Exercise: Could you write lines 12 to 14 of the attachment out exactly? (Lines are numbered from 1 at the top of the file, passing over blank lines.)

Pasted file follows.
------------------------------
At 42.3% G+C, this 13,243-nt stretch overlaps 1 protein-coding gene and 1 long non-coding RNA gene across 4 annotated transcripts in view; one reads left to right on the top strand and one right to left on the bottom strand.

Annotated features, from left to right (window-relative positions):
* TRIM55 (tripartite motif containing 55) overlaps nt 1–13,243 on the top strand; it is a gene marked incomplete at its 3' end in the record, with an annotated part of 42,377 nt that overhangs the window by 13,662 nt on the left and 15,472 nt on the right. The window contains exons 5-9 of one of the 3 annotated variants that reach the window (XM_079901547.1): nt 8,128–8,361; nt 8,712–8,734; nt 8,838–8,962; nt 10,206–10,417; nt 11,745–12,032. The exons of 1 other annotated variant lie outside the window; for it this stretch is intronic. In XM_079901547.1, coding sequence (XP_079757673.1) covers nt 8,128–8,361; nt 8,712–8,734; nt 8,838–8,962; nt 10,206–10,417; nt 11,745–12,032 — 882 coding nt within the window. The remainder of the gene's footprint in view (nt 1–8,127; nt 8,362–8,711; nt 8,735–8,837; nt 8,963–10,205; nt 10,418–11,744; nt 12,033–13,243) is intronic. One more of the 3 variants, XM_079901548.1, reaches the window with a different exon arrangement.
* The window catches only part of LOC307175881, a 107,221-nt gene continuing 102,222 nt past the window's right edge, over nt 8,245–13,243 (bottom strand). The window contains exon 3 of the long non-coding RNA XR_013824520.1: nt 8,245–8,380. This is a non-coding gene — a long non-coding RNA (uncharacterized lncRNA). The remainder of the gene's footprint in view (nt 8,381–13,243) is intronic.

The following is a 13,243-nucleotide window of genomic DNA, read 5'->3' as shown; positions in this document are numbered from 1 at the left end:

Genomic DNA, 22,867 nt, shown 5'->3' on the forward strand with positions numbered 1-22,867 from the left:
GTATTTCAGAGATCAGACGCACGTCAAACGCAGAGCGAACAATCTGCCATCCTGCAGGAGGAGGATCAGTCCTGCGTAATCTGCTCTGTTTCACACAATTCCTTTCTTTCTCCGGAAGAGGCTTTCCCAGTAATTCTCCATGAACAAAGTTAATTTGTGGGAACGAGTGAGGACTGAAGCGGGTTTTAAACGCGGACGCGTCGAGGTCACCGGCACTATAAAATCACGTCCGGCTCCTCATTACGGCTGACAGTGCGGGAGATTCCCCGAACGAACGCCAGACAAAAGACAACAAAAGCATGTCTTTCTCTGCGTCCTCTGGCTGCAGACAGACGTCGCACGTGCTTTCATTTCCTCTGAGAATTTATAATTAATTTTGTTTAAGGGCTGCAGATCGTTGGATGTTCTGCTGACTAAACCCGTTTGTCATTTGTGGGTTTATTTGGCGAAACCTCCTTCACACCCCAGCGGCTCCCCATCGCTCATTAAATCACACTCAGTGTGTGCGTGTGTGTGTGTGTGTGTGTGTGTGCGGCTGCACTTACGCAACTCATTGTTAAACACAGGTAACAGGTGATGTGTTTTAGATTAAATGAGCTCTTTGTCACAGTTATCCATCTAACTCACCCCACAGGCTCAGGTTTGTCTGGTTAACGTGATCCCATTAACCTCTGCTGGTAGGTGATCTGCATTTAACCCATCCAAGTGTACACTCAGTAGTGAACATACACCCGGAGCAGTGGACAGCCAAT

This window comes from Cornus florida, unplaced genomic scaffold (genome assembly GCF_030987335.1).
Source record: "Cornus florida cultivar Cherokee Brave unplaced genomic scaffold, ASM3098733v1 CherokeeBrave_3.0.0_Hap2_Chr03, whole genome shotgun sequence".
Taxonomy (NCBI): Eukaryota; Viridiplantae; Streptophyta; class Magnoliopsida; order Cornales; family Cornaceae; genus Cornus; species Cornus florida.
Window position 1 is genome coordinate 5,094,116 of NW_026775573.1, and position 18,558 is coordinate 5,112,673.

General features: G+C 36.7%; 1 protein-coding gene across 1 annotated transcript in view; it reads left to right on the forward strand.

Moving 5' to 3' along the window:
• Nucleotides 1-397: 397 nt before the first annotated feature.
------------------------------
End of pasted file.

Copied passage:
General features: G+C 36.7%; 1 protein-coding gene across 1 annotated transcript in view; it reads left to right on the forward strand.

Moving 5' to 3' along the window:
• Nucleotides 1-397: 397 nt before the first annotated feature.